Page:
I need to get it into some softer snow and small bumps, just to see how manageable it is to ski.  I will report back and add to this commentary when I do.  Not that it matters, since that is not what it was intended for, but it will be fun to try.  


So, my two daily drivers now are the Head Rev 105 (which I love) and the Hero ST TI (which I love).  Talk about covering both ends of the spectrum.  I have it all covered :)


Oh, for all you wide ski people out there (anything over 80mm) and I am one of have no idea what you are missing by not having a slalom ski in your arsenal.  I am not talking about the 84mm carvers, not even close.  Get under 70mm and let it rip.  You will double or triple your time on the slopes, especially in New England.  All of a sudden those conditions that used to suck, well they become a hell of a lot of fun.  






post #2 of 7

I've been jonesing for a carver (and proper pow ski) for a few years now.  It hasn't been so much a matter of $ as finding something that wowed me.  I used to have some Dynastar Contact 10s (64 waist) that railed easily and were perfect for me and the right mission. I got rid of them when I fell in love with off-piste.


I'll give these a try, thanks.

post #3 of 7

I would second PeterK's praise of the Rossignol Hero ST-ti (non-fis version).  I have been skiing it this winter, and really appreciate that its more versatile that the true FIS-race stock version and one need not rip at 100% at all times to get it to perform. 


In all honesty, I've enjoyed it so much, I am seriously considering purchasing the LT or long turn version next season.

post #4 of 7
Where did you get your demo ST? Did they have the LT? My wife and I are coming up to Sunday River for Go 50 Week at the end of January and might want to demo these, though on the longish side +180 cm.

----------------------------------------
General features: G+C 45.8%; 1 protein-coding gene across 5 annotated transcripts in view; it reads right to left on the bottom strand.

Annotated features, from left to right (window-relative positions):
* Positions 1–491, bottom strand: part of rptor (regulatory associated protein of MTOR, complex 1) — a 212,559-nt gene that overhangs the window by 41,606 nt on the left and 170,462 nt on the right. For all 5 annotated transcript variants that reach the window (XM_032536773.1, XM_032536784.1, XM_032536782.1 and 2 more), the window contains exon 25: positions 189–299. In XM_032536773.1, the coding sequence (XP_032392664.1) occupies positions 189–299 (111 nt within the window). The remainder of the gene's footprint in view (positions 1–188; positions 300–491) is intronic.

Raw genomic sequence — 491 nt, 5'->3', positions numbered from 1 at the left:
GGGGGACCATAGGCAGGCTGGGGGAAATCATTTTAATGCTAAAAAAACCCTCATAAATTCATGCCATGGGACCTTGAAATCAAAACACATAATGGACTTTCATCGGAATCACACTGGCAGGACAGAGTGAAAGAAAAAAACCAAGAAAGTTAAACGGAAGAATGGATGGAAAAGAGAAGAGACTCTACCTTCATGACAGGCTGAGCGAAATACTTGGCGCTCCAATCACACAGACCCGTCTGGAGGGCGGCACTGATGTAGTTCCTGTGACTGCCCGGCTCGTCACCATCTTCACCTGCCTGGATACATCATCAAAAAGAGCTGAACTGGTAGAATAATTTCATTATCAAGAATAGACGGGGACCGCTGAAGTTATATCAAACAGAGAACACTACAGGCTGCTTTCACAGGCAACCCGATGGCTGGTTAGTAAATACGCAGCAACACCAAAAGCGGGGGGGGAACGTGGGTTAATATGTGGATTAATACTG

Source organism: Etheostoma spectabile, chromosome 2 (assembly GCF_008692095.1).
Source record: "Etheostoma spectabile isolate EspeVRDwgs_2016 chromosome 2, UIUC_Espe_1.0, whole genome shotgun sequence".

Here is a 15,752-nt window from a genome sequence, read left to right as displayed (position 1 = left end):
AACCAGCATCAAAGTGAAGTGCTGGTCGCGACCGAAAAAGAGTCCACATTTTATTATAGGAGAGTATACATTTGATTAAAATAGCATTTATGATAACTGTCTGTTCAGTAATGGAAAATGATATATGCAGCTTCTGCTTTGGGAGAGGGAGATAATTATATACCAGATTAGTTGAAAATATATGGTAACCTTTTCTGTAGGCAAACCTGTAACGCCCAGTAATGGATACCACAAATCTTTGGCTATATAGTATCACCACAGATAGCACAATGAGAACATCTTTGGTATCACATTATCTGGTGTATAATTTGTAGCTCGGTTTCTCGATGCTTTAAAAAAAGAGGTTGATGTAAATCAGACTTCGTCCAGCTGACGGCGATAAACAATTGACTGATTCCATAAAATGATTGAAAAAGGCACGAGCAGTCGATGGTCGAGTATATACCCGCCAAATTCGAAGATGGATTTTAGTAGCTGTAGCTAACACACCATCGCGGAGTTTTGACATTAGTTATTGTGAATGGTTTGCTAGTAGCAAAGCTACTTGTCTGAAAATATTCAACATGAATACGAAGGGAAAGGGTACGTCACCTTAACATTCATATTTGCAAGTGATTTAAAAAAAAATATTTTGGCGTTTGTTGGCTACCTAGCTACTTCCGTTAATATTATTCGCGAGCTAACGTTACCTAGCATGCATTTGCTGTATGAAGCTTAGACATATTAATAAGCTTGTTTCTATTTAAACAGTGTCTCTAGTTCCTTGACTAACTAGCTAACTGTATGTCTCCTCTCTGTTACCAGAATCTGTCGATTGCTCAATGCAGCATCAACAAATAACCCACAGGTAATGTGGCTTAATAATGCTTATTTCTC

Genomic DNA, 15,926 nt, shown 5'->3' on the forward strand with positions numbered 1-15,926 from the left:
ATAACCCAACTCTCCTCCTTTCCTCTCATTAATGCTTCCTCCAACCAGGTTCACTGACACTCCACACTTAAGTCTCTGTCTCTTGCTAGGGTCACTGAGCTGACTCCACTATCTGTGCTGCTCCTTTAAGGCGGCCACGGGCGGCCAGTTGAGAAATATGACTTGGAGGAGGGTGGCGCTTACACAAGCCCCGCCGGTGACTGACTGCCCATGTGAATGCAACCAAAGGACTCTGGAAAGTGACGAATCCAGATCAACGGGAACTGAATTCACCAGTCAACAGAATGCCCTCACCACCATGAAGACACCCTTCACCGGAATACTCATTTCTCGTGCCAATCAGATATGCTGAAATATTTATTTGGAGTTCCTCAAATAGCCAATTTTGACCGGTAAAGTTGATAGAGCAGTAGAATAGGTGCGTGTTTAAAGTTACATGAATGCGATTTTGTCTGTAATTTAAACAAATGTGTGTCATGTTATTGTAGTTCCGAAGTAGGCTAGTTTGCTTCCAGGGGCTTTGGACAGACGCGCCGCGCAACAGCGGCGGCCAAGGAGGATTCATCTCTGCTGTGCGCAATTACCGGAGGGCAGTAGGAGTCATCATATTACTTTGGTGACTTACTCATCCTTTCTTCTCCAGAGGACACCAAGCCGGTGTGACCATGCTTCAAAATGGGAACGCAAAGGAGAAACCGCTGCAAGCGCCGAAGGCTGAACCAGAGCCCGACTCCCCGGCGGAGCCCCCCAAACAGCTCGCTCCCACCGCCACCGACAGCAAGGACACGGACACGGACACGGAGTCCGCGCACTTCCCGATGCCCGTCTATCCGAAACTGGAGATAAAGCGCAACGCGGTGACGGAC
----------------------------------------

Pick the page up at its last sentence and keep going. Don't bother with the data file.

post #5 of 7
Thread Starter 

Go to the Ski Depot, the former Jack Frost.  I believe they had the LT.  I used a fischer rc 4 cheater gs in a 180, which is why I ended up purchasing the slalom.  I am going 50mph after three turns on that thing on the trails at SR.  Enjoy, hopefully the trails are empty when you let that thing loose :)

post #6 of 7
Alas what I need is an ST but they don't come in my size (200 cm). Thus my interest in demoing the LT. 50 mph?Still might be too much ski for my needs.
post #7 of 7
Thread Starter 

Sorry, I was ambiguous at best....50 on the gs ski.  Much easier to control speed on the Hero ST.  It is a great ski.  I had it in some mellow bumps as well last weekend and they were quite manageable.  I think Top Gun and Shockwave are open this weekend, so I will get a chance to try them out as an "all mountain" ski, not that it was really intended for that purpose, but should be fun to try. I never realized until I started to search on this forum how many folks are on SL skis for every day skiing.  Definitely tougher on the legs, and makes for a great workout.  But some of the most exciting skis I ever had under my feet.  Enjoy.  Talk to Hack, Kenny or Dewey if you got to Ski Depot.  They know their stuff.  Great guys.